Albrecht Altdorfer, Landscape with Footbridge, 1516
Source: Wikimedia Commons
 
In Western art, earlier 'independent' landscape paintings, going back to Albrecht Altdorfer, do not have the air of real places seen at real moments.  There are plein air sketches that have this quality, but they do not resemble the Velázquez eitherClaude made such studies in the Roman Campagna and the example below is by another contemporary, Van Dyck, who was court painter to Charles I while Velázquez worked for Philip IV of Spain (The Vanishing Man is about a portrait of the young Charles that was apparently painted by Velázquez, or possibly by Van Dyck, or maybe neither...)  The View of the Garden of the Villa Medici is different, more reminiscent of certain oil sketches made in the late eighteenth century (the cloth on the balcony is like the washing hung out on Thomas Jones' A Wall in Naples).  It could have been a sketch of this kind, but the Prado's curators (quoting Javier Portús) say that it is currently considered to be a finished, self-sufficient work.

Anthony van Dyck, An English Landscape, c. 1635
Source: Wikimedia Commons

Laura Cumming describes The Vanishing Man as 'a book of praise for Velázquez, greatest of painters.'  She writes effusively about the brilliant and subtle ways he found to apply paint to canvas.  In the View of the Garden of the Villa Medici, which is relatively small (48.5 x 43 cm), she notices something remarkable.
'The weave of the cloth is exactly the right size to imitate the pattern of bricks at that distance.  This is one of Velázquez's unimaginably subtle calculations.  How could he guess in advance, or did it come to him as he painted?  This is a great question with his art: what grows out of what, how it all evolves at leisure, or at speed, by chance or design.  But what one sees here is something akin to precision engineering, in terms of vision and judgement: each brick finds its tiny outline in the grid of threads.'
   Diego Velázquez, View of the Garden of the Villa Medici [detail], c. 1630
Source: Prado

Perhaps surprisingly, Cumming makes no mention of the fact that this painting of the Villa Medici has a companion piece, also in the Prado: a view of the same structure seen from a different angle, but with more prominent foreground figures.  It is a marvellously strange, enigmatic image; in the background a man looks out at the distant view, like a Romantic Rückenfigur, and beside him the statue of sleeping Ariadne foreshadows the sequence of mysterious Ariadne paintings de Chirico painted in 1912-13.  There might originally have been two more of these paintings.  It may be that what we have now 'are two of the four little landscapes that the artist sold to Phillip IV in 1634' (Portús).  The disappearance and reappearance of artworks is central to The Vanishing Man and now, after having read it, I can't help wondering about the possibility of other Velázquez landscapes one day coming to light.

Diego Velázquez, View of the Garden of the Villa Medici, with the statue of Ariadne, c. 1630
Source: Prado

Saturday, July 08, 2017

Igualada Cemetery


Commenting yesterday on my post about the Stockholm Woodland Cemetery, Ken Worpole, author of Last Landscapes: The Architecture of the Cemetery in the West, mentioned his high regard for the modern cemetery at Igualada in Spain.  Ken has also kindly sent me three photographs which I have included here (an ArchDaily article on Igualada has more images, including some taken after a snowfall).  Enric Miralles designed the cemetery with his partner Carme Pinòs in 1984 and it was constructed over the following decade.  In Britain, Miralles is best known for the Scottish Parliament Building which was completed after his early death in 2000 (he is buried at Igualada). Writing last year in The Architectural Review, Ken notes that Igualada 'is in harsh rocky terrain punctuated by quarries' and so the architects made use of this in their design, incorporating rusting steel, old railway sleepers, quarried stone.  The result is somewhere that 'possesses a profound spiritual presence within its severe landscape: serious and purposeful without being in any way morbid.'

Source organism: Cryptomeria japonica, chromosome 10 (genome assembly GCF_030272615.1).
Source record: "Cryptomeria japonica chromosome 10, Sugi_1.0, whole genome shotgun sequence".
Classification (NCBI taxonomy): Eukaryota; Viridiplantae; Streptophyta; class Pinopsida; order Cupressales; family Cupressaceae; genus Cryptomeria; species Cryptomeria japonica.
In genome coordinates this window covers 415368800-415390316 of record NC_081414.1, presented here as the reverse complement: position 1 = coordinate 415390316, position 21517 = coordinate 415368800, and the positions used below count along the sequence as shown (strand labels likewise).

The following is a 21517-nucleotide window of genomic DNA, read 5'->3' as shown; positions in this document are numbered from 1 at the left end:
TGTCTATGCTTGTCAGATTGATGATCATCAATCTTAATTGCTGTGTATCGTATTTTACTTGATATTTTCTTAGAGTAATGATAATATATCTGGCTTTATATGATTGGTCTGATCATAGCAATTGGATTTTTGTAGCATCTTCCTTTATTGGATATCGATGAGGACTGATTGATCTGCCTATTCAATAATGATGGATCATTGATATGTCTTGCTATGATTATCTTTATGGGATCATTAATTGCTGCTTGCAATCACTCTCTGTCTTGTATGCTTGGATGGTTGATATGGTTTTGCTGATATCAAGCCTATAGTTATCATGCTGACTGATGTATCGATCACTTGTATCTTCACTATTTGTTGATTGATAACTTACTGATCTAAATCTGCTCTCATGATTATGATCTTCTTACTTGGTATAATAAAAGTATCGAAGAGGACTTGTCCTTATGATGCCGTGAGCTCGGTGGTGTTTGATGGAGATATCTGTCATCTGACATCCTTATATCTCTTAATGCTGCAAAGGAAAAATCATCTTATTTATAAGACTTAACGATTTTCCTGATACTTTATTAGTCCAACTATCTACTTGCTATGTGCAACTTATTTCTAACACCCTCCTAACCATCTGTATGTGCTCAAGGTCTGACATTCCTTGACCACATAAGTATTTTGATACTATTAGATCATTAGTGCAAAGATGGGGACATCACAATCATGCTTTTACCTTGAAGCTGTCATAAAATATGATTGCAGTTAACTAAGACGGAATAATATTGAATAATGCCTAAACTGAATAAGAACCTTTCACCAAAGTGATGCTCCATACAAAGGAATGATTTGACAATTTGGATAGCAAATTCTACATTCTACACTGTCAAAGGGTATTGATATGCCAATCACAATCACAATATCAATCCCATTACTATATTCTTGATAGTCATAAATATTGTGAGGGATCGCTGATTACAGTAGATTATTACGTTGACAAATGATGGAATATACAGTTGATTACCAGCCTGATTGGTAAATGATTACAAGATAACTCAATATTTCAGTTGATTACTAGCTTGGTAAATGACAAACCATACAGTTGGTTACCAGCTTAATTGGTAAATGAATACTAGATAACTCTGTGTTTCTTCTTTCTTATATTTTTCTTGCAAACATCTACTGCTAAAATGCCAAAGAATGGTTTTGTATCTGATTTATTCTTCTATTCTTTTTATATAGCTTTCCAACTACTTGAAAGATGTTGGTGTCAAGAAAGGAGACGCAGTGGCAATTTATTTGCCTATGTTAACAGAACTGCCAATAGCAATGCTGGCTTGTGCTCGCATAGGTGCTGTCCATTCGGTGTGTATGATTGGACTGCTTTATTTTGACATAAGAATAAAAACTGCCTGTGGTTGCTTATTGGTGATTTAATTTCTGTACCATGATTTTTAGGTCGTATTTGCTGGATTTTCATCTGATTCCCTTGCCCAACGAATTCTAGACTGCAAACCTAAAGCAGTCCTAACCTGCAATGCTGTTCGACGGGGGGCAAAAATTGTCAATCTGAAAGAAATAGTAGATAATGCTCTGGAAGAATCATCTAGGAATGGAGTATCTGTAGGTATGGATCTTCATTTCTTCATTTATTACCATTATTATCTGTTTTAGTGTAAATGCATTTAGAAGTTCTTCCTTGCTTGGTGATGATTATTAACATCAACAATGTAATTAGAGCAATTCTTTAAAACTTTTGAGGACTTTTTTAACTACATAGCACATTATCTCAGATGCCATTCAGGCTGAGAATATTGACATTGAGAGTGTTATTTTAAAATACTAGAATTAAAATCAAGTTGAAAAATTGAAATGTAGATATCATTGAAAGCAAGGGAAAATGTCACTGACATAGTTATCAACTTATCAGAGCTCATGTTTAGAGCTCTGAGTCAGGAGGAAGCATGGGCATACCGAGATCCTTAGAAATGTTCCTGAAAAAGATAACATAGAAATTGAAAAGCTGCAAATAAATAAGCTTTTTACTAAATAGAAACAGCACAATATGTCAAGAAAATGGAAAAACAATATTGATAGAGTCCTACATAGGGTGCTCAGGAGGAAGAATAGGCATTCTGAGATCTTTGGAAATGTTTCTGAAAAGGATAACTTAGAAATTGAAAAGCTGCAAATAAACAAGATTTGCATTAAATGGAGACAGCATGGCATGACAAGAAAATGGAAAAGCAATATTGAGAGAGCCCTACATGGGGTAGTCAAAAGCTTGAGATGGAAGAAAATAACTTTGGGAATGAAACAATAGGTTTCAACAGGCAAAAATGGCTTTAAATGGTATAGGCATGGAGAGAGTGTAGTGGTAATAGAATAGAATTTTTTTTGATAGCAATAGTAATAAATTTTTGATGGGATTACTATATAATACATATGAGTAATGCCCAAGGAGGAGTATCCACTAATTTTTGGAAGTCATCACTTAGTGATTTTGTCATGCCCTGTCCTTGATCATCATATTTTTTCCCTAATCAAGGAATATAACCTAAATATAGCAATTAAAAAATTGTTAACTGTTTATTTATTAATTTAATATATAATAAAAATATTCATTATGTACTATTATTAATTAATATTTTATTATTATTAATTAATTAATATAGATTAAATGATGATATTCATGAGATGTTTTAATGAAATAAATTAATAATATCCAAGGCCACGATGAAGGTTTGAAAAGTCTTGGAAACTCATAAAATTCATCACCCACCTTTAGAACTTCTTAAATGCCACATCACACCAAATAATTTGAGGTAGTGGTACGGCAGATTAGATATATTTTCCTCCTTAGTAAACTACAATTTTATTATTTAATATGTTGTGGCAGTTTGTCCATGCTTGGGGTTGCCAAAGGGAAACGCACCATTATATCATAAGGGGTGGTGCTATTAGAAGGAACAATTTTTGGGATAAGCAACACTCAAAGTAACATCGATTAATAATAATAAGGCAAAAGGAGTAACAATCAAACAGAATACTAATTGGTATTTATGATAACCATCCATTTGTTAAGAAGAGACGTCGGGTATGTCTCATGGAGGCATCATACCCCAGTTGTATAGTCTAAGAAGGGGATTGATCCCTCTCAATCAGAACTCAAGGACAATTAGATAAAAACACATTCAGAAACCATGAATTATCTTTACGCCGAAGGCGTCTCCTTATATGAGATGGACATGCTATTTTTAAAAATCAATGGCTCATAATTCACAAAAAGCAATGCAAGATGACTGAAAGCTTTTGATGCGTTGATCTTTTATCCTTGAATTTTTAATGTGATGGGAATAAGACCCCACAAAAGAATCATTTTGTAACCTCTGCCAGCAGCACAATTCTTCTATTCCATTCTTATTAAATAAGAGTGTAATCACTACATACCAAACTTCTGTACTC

I have not visited Igualada myself (though we weren't that far away a couple of summers ago).  I will therefore quote here some impressions by two British architects, Joe Morris and Mary Duggan, interviewed in Building Design.
'The work is like no other we had come across. It is an architecture of the land, a work which choreographs the geological and sculptural qualities of the landscape; an architecture of topography. The narrative, one in which the living are brought downwards into a city of the dead, is potent and creates an eerie but contemplative series of spaces. 
'The palette of materials speaks of the site. It is reduced to materials which over time will express the ravages of time and weather and are intended to be subsumed by the landscape within which they sit. Concrete, granite, Corten, each material is selected for the visceral illustration of its origin, forged or excavated from the earth, and slowly returning to the landscape.'

And to conclude, from a lengthier more theoretical article by Tom Bliska, here is another reflection on the way the architects worked with space and time: